As anyone who has lived with an animal companion knows, making the decision to euthanize him or her is incredibly heart wrenching. You don’t know if you’re doing it too soon or too late. You are racked with thoughts of ‘too soon’, ‘am I making the right decision’ and all of the other ambiguities that go along with the responsibility of ending another creature’s life. As much as it broke my heart, I knew that Tallulah was ready. She was not enjoying her life, she was struggling. I did not want my friend to suffer. I had to hold her and send her on her way.

Here’s to you, the feisty bundle of fur that brought so much laughter, comfort and companionship to my life. Tallulah, I hope I gave you as much as you gave me.


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10 Comments

  1. I have tears in my eyes I read the story of your beloved Tallulah. I lost my buddy, Rudy of 17 years recently….a great big bundle of cuteness and love. Not a day went by when he didn’t make me laugh at one of his antics, or just marvel at what a beautiful creature he was. I know the hearache seeing their decline, and having to play God and make the ultimate sacrifice….but it’s a wonderful thing you did for her…the decision you made was the ultimate gift…and most selfless act. She blessed you with 19 years of unconditional love and companionship….what more can you ask of such a little creature. I hope your heart heals quickly…

  2. its a horrible thing so sorry….every time we lose unconditional love from something it takes a little away from us….{; (

  3. I’m so sorry. She I’m sure she was loved every day of her life.

  4. What a pretty lady, a great friend and a lucky cat.

  5. Andrew, I am sending you big hugs today. Our pets never leave us in spirit. I hope you can fill your heart with warm and furry memories today and always xo

  6. You were both so lucky to have found each other and to have shared your lives for so many years. Tallulah will be sadly missed, but I like to believe we are all going to be again together some day… xo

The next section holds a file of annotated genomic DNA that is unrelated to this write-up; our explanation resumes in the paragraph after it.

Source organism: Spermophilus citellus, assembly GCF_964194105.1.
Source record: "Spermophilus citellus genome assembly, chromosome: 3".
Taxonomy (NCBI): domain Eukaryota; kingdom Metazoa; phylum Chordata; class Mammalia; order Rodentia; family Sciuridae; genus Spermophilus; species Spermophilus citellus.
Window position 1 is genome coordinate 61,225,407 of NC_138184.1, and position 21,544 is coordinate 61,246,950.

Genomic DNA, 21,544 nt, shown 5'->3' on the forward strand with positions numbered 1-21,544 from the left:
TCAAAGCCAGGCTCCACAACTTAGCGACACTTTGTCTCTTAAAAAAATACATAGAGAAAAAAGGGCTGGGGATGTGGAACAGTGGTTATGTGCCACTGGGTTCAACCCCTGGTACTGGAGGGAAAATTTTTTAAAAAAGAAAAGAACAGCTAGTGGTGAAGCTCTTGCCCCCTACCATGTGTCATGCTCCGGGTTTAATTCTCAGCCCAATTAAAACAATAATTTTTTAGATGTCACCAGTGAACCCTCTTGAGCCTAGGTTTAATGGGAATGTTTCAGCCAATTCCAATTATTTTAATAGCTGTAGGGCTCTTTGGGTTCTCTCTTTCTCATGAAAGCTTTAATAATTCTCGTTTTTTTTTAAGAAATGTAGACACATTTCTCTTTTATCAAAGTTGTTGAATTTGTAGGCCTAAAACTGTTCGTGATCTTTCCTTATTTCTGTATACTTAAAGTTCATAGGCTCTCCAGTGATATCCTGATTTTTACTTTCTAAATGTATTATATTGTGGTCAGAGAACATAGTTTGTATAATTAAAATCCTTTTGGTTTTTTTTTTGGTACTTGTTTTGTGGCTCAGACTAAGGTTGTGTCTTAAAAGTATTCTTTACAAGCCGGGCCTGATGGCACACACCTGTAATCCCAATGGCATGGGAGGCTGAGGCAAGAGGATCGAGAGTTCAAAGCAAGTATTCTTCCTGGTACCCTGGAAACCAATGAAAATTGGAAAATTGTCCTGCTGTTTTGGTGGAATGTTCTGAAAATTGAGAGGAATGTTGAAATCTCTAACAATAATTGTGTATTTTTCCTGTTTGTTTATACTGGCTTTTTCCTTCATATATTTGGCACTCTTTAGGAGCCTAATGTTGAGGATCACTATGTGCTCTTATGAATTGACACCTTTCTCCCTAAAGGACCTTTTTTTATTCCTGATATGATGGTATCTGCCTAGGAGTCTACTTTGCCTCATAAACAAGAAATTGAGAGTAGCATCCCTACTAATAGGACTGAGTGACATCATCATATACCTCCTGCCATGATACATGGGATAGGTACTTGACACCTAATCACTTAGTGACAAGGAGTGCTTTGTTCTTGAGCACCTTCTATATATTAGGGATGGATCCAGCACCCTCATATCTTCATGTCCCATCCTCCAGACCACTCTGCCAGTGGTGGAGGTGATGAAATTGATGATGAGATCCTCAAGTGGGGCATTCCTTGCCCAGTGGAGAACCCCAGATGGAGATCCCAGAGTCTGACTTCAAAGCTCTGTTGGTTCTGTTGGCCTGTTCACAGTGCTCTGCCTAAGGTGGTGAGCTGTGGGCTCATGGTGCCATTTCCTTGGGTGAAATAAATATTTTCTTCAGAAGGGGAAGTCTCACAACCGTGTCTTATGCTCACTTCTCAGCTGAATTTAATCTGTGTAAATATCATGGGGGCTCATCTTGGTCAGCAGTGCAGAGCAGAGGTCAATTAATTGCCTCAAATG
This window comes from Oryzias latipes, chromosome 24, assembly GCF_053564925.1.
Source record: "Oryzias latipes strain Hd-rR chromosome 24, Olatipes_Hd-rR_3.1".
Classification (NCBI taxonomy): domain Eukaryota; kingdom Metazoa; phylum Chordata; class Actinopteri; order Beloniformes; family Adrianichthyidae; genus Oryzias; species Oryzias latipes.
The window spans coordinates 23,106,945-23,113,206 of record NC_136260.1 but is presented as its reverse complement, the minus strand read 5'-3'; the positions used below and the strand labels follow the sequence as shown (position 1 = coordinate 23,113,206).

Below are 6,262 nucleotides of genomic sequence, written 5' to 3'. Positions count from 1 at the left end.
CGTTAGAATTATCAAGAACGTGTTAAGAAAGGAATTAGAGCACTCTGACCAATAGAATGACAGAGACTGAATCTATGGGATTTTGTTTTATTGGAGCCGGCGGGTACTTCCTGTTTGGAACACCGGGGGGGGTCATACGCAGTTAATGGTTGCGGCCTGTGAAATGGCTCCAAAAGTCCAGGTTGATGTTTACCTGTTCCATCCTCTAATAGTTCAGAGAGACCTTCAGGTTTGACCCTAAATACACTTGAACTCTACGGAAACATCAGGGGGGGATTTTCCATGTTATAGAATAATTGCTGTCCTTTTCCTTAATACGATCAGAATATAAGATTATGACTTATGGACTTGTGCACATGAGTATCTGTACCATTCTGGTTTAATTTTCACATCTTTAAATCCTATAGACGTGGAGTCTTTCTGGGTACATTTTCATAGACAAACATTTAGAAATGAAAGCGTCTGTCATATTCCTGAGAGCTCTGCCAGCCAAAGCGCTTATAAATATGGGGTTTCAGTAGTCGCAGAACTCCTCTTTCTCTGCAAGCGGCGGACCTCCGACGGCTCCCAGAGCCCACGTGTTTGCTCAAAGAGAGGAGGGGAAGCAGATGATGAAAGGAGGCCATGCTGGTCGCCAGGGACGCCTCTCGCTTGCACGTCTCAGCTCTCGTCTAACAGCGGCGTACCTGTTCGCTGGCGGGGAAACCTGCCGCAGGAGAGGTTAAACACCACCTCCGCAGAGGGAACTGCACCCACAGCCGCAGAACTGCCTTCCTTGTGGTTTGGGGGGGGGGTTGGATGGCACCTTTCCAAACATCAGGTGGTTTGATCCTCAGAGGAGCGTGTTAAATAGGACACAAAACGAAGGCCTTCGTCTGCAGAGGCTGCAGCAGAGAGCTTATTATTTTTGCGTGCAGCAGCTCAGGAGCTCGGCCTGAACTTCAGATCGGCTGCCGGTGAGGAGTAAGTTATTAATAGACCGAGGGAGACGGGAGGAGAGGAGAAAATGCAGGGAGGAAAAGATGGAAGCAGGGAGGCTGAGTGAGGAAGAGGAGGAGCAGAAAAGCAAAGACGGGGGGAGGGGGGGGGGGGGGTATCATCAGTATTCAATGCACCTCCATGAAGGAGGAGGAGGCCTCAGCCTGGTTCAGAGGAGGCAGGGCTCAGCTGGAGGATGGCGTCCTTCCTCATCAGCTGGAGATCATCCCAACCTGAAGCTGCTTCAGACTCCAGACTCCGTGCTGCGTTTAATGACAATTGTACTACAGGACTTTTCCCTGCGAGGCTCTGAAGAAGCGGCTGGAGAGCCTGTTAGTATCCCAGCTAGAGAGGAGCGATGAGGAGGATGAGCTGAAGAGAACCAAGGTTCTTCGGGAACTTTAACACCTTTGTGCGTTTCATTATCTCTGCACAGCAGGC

7. Oh Andrew, I know what this feels like. I lost my beloved Shady a few years ago and I cried for so many days and nights. I still think of him in the early morning when he used to pounce up on the bed and announce his presence with an enthusiastic MEOW! and cuddle up on my chest gazing into my eyes and purring. He was my best friend for 10 years before he took ill. I was so heartbroken when he got very sick and just gave me that look that it was time to go. I miss him every day. I have since adopted 2 beautiful girl kitties from the local animal shelter… both were 2 years old at the time. They have become my little muffin tops and sleep in my bed every night (one of them under the covers!) They are just awesome. Shady will always hold a big place in my heart and everyday I wish he was still here… announcing his arrival.

    Thank you so much for your beautiful words.

    jenn

  8. You have all my sympathy, Andrew. As you know, I lost mine last year, and it still hurts. My only solace is that she is no longer ill and suffering. I hope those thoughts will sustain you through this difficult time. Hugs to you. I will now go read your homage. xxx

  9. So, so sorry! I know the feeling, having lost one, and dread the day I must say farewell to either of my two.

  10. So sorry to hear this. I know how pets play a very important role in our lives and losing them is always heartwrenching.